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RE: New test page: text-transform

From: Martin Duerst <duerst@w3.org>
Date: Wed, 22 Oct 2003 10:57:07 -0400
Message-Id: <4.2.0.58.J.20031022105031.07073bf0@localhost>
To: <ishida@w3.org>, <public-i18n-geo@w3.org>
Cc: <www-international@w3.org>

At 09:12 03/10/22 +0100, Richard Ishida wrote:

> > - For the following case, there is just no chance that this
> >    can ever work. How should a browser know whether to lowercase 'SS'
> >    to 'ss' or to sharp-s: lowercase "de" (German). Same for
> >    lowercase capitalize. Please remove these tests, or change
> >    them to test that they don't do anything weird.
>
>Well, I suppose one *could* make it work by using a dictionary lookup as
>you would for Thai wrapping or Japanese entry, although I agree it would
>be pretty surprising if someone did this.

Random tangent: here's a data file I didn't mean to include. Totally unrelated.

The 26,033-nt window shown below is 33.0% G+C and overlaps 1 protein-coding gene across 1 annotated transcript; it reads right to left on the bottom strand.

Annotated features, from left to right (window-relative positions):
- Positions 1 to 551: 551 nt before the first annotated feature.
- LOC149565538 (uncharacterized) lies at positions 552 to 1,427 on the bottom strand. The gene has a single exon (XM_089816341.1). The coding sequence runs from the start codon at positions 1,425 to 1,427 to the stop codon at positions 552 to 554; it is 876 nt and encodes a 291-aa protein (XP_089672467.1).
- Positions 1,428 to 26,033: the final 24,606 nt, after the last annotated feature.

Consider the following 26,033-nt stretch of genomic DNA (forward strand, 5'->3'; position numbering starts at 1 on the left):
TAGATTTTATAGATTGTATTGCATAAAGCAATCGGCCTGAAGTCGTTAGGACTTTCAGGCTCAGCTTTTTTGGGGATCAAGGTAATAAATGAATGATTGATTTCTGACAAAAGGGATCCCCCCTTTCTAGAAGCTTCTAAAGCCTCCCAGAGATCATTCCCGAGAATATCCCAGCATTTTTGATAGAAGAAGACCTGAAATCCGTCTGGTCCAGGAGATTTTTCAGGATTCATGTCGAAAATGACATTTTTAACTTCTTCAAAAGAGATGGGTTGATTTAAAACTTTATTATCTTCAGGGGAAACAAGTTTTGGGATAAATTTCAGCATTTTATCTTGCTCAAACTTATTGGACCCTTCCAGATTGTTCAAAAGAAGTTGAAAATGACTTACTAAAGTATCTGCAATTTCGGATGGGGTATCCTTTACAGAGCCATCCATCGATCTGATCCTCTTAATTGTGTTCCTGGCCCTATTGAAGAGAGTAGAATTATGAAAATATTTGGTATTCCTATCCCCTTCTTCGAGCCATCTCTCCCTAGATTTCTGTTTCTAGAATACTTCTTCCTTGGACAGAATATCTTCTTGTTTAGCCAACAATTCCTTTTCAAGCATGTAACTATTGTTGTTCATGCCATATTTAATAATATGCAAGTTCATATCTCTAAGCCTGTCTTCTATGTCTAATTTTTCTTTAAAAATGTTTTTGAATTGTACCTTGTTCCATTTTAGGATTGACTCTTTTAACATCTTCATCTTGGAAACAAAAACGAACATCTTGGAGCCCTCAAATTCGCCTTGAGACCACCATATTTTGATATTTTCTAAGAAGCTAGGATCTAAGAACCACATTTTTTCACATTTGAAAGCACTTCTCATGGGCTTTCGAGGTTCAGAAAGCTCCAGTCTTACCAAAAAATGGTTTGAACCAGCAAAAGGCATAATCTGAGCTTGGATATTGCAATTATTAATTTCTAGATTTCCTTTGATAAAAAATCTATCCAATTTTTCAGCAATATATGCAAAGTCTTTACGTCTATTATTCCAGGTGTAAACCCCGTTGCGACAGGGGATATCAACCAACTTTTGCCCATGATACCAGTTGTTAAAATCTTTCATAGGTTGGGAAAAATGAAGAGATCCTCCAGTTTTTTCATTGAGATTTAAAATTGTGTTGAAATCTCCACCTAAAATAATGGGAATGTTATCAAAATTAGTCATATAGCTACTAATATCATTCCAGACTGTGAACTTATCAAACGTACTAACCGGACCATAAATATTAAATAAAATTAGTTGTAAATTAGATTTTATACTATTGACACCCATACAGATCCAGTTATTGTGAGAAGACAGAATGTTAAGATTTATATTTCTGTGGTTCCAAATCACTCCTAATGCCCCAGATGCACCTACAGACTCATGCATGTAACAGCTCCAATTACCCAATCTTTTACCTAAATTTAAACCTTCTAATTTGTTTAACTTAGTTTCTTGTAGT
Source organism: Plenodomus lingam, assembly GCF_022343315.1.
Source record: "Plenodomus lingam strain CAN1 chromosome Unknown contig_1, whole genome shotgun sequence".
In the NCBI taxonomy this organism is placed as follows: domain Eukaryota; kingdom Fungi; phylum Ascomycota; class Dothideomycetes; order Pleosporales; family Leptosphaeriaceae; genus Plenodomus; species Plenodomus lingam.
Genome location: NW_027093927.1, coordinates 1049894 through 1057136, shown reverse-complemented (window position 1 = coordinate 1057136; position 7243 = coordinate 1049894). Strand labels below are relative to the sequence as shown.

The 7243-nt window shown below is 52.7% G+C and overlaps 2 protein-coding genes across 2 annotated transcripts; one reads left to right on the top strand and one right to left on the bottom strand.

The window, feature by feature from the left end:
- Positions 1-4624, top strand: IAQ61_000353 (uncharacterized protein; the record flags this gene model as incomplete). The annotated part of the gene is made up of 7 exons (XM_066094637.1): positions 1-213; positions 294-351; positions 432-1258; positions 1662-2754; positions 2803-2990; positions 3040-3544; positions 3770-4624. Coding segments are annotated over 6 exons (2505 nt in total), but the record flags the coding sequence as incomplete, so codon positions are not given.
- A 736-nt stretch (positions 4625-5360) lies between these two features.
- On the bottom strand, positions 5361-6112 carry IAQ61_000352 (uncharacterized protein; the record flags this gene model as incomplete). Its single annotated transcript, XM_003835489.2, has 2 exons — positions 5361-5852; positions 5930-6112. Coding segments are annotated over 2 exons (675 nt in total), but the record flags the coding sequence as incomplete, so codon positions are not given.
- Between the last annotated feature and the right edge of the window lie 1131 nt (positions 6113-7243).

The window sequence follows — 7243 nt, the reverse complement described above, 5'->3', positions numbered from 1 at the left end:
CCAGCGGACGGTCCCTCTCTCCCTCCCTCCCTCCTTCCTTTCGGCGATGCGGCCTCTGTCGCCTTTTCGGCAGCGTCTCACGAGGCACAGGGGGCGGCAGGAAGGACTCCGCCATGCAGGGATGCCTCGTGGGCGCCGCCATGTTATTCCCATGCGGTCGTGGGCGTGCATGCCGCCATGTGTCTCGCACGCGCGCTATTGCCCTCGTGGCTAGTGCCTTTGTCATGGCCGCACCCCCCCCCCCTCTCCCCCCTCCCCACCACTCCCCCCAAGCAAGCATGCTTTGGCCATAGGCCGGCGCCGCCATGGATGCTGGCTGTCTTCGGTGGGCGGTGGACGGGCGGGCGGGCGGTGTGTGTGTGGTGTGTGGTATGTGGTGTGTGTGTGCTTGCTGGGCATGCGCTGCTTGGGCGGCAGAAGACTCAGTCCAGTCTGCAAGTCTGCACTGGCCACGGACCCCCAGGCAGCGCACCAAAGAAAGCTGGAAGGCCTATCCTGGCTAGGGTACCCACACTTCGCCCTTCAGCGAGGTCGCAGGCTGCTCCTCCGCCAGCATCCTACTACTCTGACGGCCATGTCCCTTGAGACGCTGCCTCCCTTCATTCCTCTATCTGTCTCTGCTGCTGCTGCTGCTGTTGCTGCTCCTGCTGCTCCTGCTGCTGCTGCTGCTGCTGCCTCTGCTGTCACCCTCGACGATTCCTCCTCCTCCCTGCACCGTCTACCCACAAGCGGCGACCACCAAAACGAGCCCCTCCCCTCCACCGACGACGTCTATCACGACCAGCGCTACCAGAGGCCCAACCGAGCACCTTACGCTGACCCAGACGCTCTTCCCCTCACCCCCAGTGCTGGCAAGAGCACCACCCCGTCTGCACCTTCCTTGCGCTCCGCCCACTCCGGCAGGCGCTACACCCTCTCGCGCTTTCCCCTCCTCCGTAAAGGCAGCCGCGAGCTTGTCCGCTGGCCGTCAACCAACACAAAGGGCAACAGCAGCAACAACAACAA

Dictionary lookup wouldn't be good enough, because there are
words that are otherwise spelled the same (if you think about
it, that better had be the case, or it wouldn't make sense to
have a separate letter in the first place :-).


>I guess that, except for very special stylistic purposes,
>text-transform: lowercase is pretty well unusable for German.

Well, not exactly. If you have the original in mixed case,
then lowercasing works quite well, because there are no words
that start with an (uppercase) sz. (again, that makes sense,
because otherwise, there would be an uppercase sz)

There is another issue, however, that can cause problems:
To shorten text while being politically correct, there is
the convention to use upper case in the middle of a word,
i.e. "Studenten and Studentinnen" (students (male) and
students (female)) is shortened to "StudentINNen". The
stylistic uppercasing of this is "STUDENTinnEN", and
I guess the stylistic lowercasing would be "studentINNen".
This probably could be taken care of by some context analysis,
it wouldn't need a dictionary.

Regards,     Martin.
Received on Wednesday, 22 October 2003 11:30:42 GMT

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